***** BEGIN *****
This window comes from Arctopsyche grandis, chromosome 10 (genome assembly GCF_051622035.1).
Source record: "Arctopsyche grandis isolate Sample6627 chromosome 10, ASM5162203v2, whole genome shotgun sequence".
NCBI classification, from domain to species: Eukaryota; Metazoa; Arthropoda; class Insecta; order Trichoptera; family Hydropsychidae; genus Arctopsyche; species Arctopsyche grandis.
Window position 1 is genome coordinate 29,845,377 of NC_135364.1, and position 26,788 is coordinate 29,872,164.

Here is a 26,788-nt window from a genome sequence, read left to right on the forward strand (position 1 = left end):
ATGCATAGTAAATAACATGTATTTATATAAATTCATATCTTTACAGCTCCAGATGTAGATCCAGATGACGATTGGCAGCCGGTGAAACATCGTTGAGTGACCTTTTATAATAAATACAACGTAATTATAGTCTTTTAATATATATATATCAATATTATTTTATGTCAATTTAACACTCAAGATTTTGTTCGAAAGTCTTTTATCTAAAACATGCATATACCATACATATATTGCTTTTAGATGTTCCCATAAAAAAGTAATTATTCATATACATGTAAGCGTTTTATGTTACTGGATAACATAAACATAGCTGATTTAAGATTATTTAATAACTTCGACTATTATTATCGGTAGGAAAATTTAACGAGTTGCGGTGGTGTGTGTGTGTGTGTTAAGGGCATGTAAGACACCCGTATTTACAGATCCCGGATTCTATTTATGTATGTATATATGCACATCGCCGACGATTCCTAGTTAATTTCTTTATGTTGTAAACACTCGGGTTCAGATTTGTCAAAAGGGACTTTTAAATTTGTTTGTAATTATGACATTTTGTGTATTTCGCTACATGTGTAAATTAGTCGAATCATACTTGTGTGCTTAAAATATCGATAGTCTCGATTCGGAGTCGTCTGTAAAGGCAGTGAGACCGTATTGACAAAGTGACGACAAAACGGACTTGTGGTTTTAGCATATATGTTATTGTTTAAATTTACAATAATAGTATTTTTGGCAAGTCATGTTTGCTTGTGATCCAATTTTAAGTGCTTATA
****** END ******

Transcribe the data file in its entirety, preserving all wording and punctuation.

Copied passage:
This window comes from Arctopsyche grandis, chromosome 10 (genome assembly GCF_051622035.1).
Source record: "Arctopsyche grandis isolate Sample6627 chromosome 10, ASM5162203v2, whole genome shotgun sequence".
NCBI classification, from domain to species: Eukaryota; Metazoa; Arthropoda; class Insecta; order Trichoptera; family Hydropsychidae; genus Arctopsyche; species Arctopsyche grandis.
Window position 1 is genome coordinate 29,845,377 of NC_135364.1, and position 26,788 is coordinate 29,872,164.

Here is a 26,788-nt window from a genome sequence, read left to right on the forward strand (position 1 = left end):
ATGCATAGTAAATAACATGTATTTATATAAATTCATATCTTTACAGCTCCAGATGTAGATCCAGATGACGATTGGCAGCCGGTGAAACATCGTTGAGTGACCTTTTATAATAAATACAACGTAATTATAGTCTTTTAATATATATATATCAATATTATTTTATGTCAATTTAACACTCAAGATTTTGTTCGAAAGTCTTTTATCTAAAACATGCATATACCATACATATATTGCTTTTAGATGTTCCCATAAAAAAGTAATTATTCATATACATGTAAGCGTTTTATGTTACTGGATAACATAAACATAGCTGATTTAAGATTATTTAATAACTTCGACTATTATTATCGGTAGGAAAATTTAACGAGTTGCGGTGGTGTGTGTGTGTGTGTTAAGGGCATGTAAGACACCCGTATTTACAGATCCCGGATTCTATTTATGTATGTATATATGCACATCGCCGACGATTCCTAGTTAATTTCTTTATGTTGTAAACACTCGGGTTCAGATTTGTCAAAAGGGACTTTTAAATTTGTTTGTAATTATGACATTTTGTGTATTTCGCTACATGTGTAAATTAGTCGAATCATACTTGTGTGCTTAAAATATCGATAGTCTCGATTCGGAGTCGTCTGTAAAGGCAGTGAGACCGTATTGACAAAGTGACGACAAAACGGACTTGTGGTTTTAGCATATATGTTATTGTTTAAATTTACAATAATAGTATTTTTGGCAAGTCATGTTTGCTTGTGATCCAATTTTAAGTGCTTATA